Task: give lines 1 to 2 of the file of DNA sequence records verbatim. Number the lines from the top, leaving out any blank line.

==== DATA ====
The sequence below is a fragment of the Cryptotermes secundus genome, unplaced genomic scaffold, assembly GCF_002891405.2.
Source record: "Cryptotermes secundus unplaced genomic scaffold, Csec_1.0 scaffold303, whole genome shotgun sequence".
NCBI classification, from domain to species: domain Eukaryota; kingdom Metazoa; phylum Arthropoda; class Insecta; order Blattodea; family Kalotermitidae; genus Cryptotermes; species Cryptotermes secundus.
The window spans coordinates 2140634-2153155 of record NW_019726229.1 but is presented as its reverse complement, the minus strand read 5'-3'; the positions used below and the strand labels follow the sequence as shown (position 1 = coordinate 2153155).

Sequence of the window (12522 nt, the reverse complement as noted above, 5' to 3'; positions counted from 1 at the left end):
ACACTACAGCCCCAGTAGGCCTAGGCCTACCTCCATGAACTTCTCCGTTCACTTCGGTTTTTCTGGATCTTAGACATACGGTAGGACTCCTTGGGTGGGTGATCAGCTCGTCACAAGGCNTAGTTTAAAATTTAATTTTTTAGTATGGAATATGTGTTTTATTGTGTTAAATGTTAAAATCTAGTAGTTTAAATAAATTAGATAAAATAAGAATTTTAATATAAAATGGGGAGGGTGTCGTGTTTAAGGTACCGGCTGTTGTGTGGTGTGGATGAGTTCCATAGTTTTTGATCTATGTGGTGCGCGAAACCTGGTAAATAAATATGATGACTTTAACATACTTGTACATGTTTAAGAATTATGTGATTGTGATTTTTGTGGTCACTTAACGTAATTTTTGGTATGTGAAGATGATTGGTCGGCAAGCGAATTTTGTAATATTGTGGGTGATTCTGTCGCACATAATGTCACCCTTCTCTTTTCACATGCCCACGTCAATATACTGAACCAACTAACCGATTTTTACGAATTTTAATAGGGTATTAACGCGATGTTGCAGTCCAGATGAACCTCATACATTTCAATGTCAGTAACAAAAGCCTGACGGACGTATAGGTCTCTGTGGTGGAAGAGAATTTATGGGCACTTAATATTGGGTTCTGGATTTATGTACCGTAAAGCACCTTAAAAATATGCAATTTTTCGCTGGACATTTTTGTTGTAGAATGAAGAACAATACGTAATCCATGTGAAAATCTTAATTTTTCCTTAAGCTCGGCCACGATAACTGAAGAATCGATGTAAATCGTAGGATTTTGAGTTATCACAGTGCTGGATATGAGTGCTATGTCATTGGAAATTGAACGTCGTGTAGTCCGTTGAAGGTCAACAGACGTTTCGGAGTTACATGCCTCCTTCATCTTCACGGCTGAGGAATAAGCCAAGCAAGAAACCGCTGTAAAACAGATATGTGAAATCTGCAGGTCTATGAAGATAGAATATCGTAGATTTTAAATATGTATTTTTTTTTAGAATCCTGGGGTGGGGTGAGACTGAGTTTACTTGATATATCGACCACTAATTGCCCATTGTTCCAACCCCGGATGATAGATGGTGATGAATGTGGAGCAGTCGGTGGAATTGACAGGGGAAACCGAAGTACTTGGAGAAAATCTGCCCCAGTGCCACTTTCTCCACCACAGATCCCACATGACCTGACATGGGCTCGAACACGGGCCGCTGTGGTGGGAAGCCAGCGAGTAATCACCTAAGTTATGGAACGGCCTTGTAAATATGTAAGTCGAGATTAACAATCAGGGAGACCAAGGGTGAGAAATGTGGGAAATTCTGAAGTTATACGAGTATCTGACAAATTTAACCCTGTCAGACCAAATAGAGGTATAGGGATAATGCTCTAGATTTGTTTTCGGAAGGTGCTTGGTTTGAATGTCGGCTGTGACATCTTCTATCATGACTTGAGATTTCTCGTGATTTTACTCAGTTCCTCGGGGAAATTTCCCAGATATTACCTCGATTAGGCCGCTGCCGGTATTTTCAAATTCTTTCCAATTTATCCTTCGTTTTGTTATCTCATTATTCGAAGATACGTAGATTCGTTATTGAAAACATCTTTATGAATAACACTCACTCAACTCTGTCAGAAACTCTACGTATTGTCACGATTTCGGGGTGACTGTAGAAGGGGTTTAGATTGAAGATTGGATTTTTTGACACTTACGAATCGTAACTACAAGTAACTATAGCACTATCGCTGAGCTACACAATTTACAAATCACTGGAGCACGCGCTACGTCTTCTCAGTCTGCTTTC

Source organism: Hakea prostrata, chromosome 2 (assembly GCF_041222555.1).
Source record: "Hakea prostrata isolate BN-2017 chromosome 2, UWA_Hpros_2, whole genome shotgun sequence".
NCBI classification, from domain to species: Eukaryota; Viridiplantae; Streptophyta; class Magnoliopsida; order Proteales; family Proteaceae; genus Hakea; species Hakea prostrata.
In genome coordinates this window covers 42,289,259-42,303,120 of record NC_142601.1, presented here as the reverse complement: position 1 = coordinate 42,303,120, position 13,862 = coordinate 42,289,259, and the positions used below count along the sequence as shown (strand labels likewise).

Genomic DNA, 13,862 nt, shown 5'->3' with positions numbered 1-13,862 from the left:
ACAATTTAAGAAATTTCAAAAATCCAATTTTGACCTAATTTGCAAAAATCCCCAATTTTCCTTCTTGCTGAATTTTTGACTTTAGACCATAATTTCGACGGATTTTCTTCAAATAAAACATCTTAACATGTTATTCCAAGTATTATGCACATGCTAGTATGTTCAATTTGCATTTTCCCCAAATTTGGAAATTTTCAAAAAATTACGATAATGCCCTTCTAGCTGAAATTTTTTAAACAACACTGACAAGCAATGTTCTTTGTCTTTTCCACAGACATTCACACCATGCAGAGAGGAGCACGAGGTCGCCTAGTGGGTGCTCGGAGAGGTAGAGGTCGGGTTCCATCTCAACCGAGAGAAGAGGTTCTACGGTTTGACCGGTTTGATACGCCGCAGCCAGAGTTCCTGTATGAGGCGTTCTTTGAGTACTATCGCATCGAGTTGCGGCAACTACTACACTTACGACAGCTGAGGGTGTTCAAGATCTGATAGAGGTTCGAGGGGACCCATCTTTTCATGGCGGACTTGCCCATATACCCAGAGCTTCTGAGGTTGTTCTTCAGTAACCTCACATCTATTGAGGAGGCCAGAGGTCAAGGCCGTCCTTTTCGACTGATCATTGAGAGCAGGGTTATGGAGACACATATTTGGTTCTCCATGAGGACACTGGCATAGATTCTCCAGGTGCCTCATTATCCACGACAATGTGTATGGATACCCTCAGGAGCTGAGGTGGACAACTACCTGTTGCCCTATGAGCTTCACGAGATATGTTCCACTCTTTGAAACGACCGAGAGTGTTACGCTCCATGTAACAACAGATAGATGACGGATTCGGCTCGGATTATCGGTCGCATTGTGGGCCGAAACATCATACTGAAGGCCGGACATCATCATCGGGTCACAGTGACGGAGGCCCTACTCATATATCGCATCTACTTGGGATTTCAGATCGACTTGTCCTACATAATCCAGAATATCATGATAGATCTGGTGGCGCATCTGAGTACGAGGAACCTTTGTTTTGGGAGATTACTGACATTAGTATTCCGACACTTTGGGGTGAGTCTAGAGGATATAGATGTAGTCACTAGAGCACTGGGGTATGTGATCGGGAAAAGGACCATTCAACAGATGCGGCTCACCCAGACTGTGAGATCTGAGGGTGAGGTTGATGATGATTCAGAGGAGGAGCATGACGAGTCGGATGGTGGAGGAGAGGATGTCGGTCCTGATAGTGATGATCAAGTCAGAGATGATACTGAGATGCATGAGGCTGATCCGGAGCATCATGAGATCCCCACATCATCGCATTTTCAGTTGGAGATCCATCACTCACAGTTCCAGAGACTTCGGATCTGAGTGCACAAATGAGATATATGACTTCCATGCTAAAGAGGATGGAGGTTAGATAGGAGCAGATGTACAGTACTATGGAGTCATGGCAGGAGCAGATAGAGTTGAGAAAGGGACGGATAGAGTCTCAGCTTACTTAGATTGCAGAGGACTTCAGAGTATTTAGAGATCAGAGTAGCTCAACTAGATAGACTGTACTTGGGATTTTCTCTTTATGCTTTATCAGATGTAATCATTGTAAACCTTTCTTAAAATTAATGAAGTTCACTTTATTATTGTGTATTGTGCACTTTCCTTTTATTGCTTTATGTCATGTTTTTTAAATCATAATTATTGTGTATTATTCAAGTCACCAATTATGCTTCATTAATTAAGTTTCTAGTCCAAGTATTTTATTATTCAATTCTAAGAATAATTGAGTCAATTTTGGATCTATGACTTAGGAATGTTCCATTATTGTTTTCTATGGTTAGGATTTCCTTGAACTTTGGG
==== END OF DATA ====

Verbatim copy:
The sequence below is a fragment of the Cryptotermes secundus genome, unplaced genomic scaffold, assembly GCF_002891405.2.
Source record: "Cryptotermes secundus unplaced genomic scaffold, Csec_1.0 scaffold303, whole genome shotgun sequence".